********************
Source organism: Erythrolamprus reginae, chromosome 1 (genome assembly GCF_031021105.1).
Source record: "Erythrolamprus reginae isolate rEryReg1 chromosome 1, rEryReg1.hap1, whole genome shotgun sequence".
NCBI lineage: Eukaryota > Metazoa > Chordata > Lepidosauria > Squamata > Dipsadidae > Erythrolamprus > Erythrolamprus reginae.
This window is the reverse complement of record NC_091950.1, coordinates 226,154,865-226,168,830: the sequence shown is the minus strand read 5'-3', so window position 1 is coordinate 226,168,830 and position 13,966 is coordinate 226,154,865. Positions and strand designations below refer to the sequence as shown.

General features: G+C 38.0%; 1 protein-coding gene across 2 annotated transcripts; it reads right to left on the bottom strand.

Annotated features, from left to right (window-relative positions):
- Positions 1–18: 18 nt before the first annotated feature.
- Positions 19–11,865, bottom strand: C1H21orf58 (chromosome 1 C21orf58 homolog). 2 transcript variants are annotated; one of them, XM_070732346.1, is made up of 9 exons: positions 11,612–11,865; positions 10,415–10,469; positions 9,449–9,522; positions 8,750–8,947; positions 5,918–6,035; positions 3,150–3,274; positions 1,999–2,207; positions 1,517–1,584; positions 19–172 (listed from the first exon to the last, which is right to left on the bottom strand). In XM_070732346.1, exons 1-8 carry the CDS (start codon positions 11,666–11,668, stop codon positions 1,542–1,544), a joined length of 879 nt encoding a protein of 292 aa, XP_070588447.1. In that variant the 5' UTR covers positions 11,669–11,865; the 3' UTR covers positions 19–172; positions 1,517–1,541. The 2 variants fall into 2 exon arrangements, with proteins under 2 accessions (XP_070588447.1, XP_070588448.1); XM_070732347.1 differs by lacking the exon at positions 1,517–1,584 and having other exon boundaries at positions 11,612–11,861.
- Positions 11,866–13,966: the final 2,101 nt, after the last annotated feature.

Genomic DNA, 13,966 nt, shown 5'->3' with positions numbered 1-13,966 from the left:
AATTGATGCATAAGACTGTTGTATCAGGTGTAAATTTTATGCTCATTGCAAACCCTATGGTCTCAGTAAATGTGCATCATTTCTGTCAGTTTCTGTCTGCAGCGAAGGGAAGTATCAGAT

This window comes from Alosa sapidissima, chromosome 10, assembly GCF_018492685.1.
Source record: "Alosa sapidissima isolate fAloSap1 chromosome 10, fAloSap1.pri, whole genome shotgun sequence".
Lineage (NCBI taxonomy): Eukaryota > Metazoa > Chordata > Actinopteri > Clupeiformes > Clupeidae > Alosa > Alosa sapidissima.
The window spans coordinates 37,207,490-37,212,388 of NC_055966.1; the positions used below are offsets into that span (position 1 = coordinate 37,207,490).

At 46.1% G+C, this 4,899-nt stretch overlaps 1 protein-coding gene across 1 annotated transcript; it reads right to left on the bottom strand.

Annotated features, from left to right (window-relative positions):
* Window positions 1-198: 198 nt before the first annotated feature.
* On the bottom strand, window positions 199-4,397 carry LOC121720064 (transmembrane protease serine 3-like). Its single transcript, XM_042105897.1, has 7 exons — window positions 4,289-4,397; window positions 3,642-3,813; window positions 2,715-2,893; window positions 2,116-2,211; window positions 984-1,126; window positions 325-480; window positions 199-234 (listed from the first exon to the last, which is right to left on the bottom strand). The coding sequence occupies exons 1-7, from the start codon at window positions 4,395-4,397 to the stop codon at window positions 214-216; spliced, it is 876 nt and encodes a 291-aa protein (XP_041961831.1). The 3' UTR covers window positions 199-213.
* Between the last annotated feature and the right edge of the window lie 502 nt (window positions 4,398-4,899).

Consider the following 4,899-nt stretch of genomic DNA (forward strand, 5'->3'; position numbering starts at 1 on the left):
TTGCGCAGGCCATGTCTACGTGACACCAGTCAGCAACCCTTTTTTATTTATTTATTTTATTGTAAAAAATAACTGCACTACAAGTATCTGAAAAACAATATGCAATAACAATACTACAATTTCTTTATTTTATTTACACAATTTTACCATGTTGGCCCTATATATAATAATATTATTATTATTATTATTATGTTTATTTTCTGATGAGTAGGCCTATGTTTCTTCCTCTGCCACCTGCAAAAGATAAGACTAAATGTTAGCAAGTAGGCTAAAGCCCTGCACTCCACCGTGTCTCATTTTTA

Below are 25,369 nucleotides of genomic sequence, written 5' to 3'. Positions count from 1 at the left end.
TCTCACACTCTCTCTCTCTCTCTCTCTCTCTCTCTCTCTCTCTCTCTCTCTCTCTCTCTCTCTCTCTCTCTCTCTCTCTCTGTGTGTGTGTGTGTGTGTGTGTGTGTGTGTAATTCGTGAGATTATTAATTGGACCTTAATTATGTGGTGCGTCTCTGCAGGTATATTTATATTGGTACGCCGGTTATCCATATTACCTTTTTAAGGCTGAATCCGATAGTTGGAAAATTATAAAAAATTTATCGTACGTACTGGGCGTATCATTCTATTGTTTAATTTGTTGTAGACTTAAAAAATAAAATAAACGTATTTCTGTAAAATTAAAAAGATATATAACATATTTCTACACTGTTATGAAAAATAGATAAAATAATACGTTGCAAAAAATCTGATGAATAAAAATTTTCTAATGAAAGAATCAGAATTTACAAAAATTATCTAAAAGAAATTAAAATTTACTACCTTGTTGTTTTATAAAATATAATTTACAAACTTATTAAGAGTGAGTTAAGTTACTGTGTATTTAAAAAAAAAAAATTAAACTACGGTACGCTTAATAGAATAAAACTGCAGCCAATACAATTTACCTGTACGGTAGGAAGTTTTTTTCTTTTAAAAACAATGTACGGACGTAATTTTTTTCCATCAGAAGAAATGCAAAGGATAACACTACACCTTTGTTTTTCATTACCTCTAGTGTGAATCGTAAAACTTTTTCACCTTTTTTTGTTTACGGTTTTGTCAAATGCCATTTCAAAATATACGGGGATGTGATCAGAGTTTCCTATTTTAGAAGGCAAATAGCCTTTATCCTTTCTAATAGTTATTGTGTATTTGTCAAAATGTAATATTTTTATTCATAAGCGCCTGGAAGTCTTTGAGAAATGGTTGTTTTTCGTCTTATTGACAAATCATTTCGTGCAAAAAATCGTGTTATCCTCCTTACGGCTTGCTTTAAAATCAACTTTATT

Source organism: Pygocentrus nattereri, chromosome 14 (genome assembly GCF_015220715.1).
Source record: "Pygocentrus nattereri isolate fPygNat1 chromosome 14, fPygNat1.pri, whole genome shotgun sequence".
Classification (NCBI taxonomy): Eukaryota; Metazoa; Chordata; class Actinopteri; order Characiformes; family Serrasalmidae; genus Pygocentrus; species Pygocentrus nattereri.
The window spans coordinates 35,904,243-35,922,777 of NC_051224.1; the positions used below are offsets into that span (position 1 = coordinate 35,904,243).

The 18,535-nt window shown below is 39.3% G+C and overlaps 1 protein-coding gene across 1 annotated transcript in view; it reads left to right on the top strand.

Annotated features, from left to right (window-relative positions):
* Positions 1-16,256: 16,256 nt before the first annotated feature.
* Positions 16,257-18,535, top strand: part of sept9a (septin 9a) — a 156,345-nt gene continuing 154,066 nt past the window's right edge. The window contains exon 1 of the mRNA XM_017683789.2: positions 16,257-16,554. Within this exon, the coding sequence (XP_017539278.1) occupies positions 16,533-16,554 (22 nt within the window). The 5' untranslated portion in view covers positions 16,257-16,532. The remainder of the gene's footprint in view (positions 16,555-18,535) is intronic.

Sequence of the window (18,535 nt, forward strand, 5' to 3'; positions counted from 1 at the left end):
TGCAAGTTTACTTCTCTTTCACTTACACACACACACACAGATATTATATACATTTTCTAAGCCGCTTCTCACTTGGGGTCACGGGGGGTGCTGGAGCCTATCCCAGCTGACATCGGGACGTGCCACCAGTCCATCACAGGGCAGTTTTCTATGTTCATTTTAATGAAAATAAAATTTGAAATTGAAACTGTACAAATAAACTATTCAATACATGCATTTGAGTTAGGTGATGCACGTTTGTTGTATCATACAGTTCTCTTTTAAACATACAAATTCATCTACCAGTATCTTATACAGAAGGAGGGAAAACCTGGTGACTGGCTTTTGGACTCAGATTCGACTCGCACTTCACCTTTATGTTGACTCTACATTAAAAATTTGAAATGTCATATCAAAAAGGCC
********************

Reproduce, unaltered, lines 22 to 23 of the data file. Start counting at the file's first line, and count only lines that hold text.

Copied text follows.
TTGCGCAGGCCATGTCTACGTGACACCAGTCAGCAACCCTTTTTTATTTATTTATTTTATTGTAAAAAATAACTGCACTACAAGTATCTGAAAAACAATATGCAATAACAATACTACAATTTCTTTATTTTATTTACACAATTTTACCATGTTGGCCCTATATATAATAATATTATTATTATTATTATTATGTTTATTTTCTGATGAGTAGGCCTATGTTTCTTCCTCTGCCACCTGCAAAAGATAAGACTAAATGTTAGCAAGTAGGCTAAAGCCCTGCACTCCACCGTGTCTCATTTTTA

Below are 25,369 nucleotides of genomic sequence, written 5' to 3'. Positions count from 1 at the left end.